A SLIP-ON HEADBOARD COVER
Simple headboards are normally made from wooden panels, with slotted struts to attach to the base of the bed. Simple, slip-on covers are easy to make and can be removed for washing when necessary. If you want to cover a plain wooden board, use quilted fabric to give a soft, comfortable finish. If the headboard is already padded, you can use plain chintz. Measure the headboard and decide on suit- able finished dimensions for the cover. If the headboard is an elaborate shape, cut a template to make cutting out easier.
Cur out front and back panels – allow 12 mm for seams, and up to 2.5 cm (1 in) for ease around the top and side edges, particularly when working with quilted fabric. Allow 2.5cm along the lower edge. If the existing headboard is more than 5 cm (2 in) thick, cut a gusset to fit all around the sides and top edge, allowing 12 mm for seams and 2.5 cm (1 in) at each end. Cut piping to fit the seams around the sides and top edges, and binding to fit across both lower edges and across the gusset if there is one. Cut four ties, 5 cm (2 in) wide and 15cm long.
Fit piping around the sides and top of the front panel, clipping into the binding to fit it around corners if necessary. Fit piping around the back panel as well if there is a gusset. Join front and back panels, right sides facing and raw edges matching, sandwiching piping in between. If there is a gusset, fit the front and back panels to each long edge. Turn right side our and press. To make up ties, fold and press under 12 mm U in) down each long edge, fold in half and press, then stitch down the center of each strip. Bind the lower edge of the cover, catching ties into the stitching about a third of the way along each long edge.
ADDING A RUCH Tightly fitted covers for pa can be decorated in instructions here are for a : ruched border, made from a fabric, top stitched around t the cover and edged with pit Cur out front and bad headboard, including piping. Gusset if required. For the [1 strips, 18 cm (7 in) wide, one for the top, allowing at It times the length for full need extra piping to fit of the ruched strip. Gather each long edge stitching and join the end side section at each end of Miter the corners. Mark a ( (6 in) inside the raw edge 0 panel. Position the piping arc line and tack in place.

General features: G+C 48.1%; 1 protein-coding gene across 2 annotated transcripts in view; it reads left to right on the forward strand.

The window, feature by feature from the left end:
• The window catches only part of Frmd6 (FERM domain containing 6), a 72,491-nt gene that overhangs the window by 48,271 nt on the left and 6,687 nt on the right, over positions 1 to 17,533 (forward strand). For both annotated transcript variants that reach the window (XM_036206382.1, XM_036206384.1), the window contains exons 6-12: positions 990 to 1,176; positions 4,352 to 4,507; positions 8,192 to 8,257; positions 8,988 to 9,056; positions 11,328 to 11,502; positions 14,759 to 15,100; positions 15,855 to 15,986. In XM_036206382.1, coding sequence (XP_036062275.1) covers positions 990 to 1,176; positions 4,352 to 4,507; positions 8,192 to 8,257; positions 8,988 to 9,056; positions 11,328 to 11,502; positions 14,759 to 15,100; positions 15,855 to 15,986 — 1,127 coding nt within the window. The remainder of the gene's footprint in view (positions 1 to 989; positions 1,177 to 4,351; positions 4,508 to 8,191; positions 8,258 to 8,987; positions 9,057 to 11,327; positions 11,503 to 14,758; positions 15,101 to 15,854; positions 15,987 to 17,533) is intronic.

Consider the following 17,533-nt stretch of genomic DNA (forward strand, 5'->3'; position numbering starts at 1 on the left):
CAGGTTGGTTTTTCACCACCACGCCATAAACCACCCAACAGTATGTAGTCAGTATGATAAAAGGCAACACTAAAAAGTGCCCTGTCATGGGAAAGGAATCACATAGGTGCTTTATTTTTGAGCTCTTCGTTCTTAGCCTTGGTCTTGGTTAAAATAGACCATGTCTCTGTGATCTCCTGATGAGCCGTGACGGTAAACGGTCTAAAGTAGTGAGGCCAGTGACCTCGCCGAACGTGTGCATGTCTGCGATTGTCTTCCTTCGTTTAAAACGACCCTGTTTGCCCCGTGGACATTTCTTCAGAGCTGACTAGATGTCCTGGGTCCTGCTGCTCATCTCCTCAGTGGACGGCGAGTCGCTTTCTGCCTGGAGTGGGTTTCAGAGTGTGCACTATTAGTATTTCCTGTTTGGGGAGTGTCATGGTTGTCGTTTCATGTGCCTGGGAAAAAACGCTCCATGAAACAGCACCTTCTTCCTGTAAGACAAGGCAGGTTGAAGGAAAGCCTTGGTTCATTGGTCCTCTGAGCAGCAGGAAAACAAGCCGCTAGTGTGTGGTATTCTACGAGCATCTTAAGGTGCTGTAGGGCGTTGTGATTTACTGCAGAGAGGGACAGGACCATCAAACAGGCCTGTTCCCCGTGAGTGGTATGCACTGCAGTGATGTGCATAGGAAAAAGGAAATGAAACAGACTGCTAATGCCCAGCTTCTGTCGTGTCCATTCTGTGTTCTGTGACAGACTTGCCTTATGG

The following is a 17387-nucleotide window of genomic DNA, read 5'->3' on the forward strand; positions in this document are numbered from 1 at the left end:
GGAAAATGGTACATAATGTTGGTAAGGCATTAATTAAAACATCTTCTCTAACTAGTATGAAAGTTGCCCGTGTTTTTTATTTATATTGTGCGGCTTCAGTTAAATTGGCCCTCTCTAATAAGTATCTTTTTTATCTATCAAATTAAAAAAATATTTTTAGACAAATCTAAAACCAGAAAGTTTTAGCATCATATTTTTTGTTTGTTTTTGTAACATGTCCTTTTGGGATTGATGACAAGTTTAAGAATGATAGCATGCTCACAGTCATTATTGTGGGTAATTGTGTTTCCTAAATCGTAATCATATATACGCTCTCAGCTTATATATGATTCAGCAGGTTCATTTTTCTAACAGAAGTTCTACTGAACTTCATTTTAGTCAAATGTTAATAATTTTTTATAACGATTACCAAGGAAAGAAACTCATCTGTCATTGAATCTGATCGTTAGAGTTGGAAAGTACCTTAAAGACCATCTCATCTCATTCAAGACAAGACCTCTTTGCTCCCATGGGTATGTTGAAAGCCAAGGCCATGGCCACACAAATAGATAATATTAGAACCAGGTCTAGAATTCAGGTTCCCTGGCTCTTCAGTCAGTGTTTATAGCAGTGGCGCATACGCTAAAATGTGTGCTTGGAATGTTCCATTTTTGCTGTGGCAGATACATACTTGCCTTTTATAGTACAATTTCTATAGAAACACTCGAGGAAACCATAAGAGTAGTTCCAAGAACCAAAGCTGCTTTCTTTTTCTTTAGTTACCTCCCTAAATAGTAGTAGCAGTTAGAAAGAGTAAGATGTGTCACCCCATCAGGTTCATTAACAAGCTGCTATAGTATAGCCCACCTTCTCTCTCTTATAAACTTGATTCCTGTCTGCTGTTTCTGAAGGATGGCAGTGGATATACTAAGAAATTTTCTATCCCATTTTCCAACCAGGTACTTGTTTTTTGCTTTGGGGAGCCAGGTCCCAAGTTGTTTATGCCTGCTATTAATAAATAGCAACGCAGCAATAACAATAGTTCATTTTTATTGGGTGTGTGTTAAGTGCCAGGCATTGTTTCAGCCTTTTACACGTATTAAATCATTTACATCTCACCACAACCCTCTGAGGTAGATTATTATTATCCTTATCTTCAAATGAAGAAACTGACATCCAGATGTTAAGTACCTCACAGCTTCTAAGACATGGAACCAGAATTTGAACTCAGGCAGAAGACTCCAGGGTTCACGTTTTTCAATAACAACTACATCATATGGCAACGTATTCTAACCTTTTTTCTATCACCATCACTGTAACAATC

Tack t the ruched strip in place, taking seam allowance, with right facing piping and right side ( outer edge of the strip tow , frill, or turn right sides out and finish the lower edge by binding the raw edges together. A simple method of fixing a pelmet (valance) is to make it as for a window pelmet (valance) – see 104 – using curtain tape with hooks to attach it to the bed frame. You can make up three separate curtains – two for the sides and one for the foot of the bed.
MAKING A CANOPY A canopy with a frill is made in much the same way as a valance that sits on the mattress except that it is hung across the four poster. Choose two layers of a fabric such as voile, or similar light-diffusing fabric, for the canopy, with 12 mm seam allowance all round. No frill is needed across the head of the bed. Measure up and make three pelmets (valances) as before, but omit the casing allowance and gather the unfinished edge of each pelmet (valance). Fit them around one panel of the canopy with the right side of the valance facing the right side of the canopy. Distribute the fullness evenly, increasing fullness slightly at the corners.
Tack in place. Lay the second panel of canopy fabric on top of the frilled panel and stitch together all around the edges. Continue the stitching around the top of the canopy, leaving a 50cm opening at the center of the head of the bed. Trim seam allowances and turn right side out, then press. Top stitch through the voile and seam allowances, continuing top stitching across the opening at the top. If the four poster frame has finials at the top of the uprights, cut a hole in each corner of the voile canopy large enough to fit over the finials and neaten the edges by hand or with binding or piping.